I kind of liked the idea though, the idea of dust baths and maybe filing away callouses and the like – or just a really good pumice scraping. So I took the idea to my dwarf player, KT, and talked it over with her. She kind of liked the idea as well, and after some discussion of physiological issues involved (no sweating means different ways of shedding heat, etc) we decided that it was a fine idea and added to it. Dwarves take dust baths, as well as baths with sand or some other coarse abrasive when they need to get rid of stains or caked on whatever. They have generally use pumice or a file to remove calluses and trim nails, and occasionally will slake themselves in oil and scrape themselves down – plus they’ll use oils on their beards occasionally to help shaped them and otherwise keep them healthy after being soaked in water to avoid lighting on fire at the forge.

Dwarves tend to keep their beards tucked into pouches, soaked in water, when they work at the forge in order to keep them safe. I can’t remember if that’s an old Ed Greenwood detail, or one that came from some old Tolkien illustration, but I distinctly remember liking it from somewhere, somewhen.

In fact, the only dwarves who are ever likely to actually wash with water are Hill Dwarves, because they are travelling so often. They don’t like it, and are likely to look a bit dirtier than the average Mountain Dwarf or Dwimmervolk for that reason – which of course adds to their reputation as being the “poor relatives” and vagrants who are at least (thankfully) better then those filthy, clanless and honorbroken Druegar…

We also decided that whatever the temperature regulation mechanism was for dwarven physiology, they just weren’t as bothered by temperature ranges from an comfort level. They aren’t resistant to heat or cold, but their “comfort zone” was far broader than that of a human.

TTFN!

D.

 

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Casting spells and wearing armor (5e)

So, as I go through the list of things that I like about 5e as compared to 1e, and things I like much, much better in 1e the whole concept of wearing armor and casting spells comes up. In 5e, this is simply a matter of proficiency – if you are proficient in the armor, then it doesn’t interfere in your spell-casting. Now, in 1e spell-casting and armor was severely limited and was one of the great balancers for non-human races, fundamentally for Arcane Magic.

Now, truthfully, there are all sorts of different flavors of Arcane Magic now (and we’ll ignore my “historical game” switched all sorts of things up, like Druids using Arcane Magic, blah, blah, blah…) but, in the quest to nerf the idea of level-dipping, and continue to add back at least some of the verisimilitude that made my campaign world make sense…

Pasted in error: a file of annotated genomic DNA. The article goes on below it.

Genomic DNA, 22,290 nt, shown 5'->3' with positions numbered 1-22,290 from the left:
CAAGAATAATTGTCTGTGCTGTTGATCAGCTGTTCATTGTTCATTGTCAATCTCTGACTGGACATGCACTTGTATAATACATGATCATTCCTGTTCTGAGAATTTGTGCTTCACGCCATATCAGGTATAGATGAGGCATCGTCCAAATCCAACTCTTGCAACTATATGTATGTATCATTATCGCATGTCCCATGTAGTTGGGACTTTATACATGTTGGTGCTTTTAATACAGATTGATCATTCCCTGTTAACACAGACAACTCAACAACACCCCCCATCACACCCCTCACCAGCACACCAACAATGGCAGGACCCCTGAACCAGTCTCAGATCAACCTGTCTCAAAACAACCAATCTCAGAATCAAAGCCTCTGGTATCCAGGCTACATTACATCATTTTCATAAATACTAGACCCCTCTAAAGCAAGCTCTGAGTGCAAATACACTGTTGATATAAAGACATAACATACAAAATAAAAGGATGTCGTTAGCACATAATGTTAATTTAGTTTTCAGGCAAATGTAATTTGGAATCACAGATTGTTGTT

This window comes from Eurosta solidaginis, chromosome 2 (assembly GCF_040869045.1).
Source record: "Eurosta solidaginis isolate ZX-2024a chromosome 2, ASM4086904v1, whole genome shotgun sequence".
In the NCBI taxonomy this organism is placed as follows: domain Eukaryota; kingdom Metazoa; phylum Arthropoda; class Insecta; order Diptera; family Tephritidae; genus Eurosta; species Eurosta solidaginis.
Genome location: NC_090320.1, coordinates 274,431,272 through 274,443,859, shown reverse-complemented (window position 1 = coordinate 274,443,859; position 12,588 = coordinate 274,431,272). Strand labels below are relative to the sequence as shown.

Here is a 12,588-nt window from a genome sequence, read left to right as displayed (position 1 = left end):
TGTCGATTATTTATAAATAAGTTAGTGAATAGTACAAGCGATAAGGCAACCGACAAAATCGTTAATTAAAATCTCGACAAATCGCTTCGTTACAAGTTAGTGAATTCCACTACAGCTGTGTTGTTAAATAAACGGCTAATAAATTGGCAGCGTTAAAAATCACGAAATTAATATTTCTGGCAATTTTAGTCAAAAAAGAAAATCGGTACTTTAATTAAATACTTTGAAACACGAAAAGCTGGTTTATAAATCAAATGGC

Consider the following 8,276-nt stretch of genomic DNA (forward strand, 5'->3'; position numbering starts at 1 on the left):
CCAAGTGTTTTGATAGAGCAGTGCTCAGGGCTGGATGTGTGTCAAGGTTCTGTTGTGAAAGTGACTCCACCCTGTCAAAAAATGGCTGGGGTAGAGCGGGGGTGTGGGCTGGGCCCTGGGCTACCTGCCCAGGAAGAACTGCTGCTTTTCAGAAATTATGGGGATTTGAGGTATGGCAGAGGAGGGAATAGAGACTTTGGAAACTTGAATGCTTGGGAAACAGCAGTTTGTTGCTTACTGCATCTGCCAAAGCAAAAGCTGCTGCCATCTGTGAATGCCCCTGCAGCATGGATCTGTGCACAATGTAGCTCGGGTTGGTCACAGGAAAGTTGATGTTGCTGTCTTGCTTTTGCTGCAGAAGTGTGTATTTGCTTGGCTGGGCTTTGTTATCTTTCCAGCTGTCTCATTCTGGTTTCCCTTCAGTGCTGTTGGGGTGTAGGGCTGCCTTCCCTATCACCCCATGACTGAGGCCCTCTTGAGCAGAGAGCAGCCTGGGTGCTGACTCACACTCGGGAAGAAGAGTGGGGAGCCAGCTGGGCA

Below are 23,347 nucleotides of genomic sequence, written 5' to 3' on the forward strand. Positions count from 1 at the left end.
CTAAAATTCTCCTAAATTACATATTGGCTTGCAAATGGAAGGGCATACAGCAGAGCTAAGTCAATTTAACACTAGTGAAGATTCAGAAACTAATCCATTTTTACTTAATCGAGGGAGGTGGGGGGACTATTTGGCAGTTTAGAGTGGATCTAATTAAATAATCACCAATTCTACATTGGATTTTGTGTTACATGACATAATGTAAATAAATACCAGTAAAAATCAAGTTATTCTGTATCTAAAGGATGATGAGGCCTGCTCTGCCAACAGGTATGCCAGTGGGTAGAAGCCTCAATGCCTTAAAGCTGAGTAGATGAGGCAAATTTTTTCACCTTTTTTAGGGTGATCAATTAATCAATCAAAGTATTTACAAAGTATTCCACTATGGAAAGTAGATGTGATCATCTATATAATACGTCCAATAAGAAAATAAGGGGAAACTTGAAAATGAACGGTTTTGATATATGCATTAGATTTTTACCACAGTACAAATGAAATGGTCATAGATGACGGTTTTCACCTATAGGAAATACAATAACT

Divine Magic has no inherent limits on armor (just like 1e), it is simply a matter of the armor training you get from your class. A character Deity is happy to pump divine energy into you, whatever you’re wearing, as long as you’re doing “the right stuff”!

Arcane Magic is where it gets wonky…

Wizards, Eldritch Knights, Arcane Tricksters, and Sorcerers may only wear only wear Ultralight Armor.

Bards and Warlocks may wear Ultralight and Light Armor.

Elves, High Men, Half-Elves, Sh’dai, Dwarrow, the Old Race, and Gnomes (this could expand as additional races are detailed) may wear non-metallic Light and Medium Armor and cast Arcane Magic, they may also wear enchanted metallic armor of the same types.

This gets us back to the image of locking wizards into specially-made suits of armor as a way to neutralize them without having to cut their tongues out or cut off their fingers and hands… It’s also the reason why these races are likely to get targeted first by tactically knowledgeable opponents, they are going to be assumed to be spell-casters, no matter what they actually are, and are perceived as mysterious, dangerous, and the most significant threat sans any more obvious target.

D.

 

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Death and the Player Character (5E DnD)

So, as I study for the EPPP, part of my brain recovery (or cushioning more likely) has been watching Matthew Colville’s Running the Game series and the odd video or three from Web DM. I strongly recommend both sets of videos, for a variety of reasons – you can decide on your own. Now, that said, this has more to do with the recent release of Matt Mercer’s Resurrection rules from Critical Whatever. I don’t watch it, but the rules came across my feed.

It force me to think about this in my game, as well as reflecting on some of the differences between 1E and 5E. In the old 1E games, things were much more lethal, and characters were a bit more careful as result. In 5E, healing is much more available, dying is much harder (mechanically), and there are none of the limitations or costs on Raising that previously existed (System Shocks, Con loss, racial limitations). We are finally at the level where Raise Dead is available (or will be soon) and while I like the idea of Matt Mercer’s rules they are just way to fiddly in some ways. 5E DnD has done a lot to get rid of fiddly in some ways and his rules actually seem more fiddly than 1E AD&D was.

I’ve also been thinking about simply how easy it is to bring back people from death or it’s brink in 5E. I like this flavor to tell the truth, but the Gentle Repose and Revivify combo is a, um, “killer” on top of the normal magical curing, healing kits, and Spare the Dying cantrip. It is really pretty darn hard to die and they’ve made it pretty darn easy to come back from it…

Perhaps too easy for my evolved campaign setting.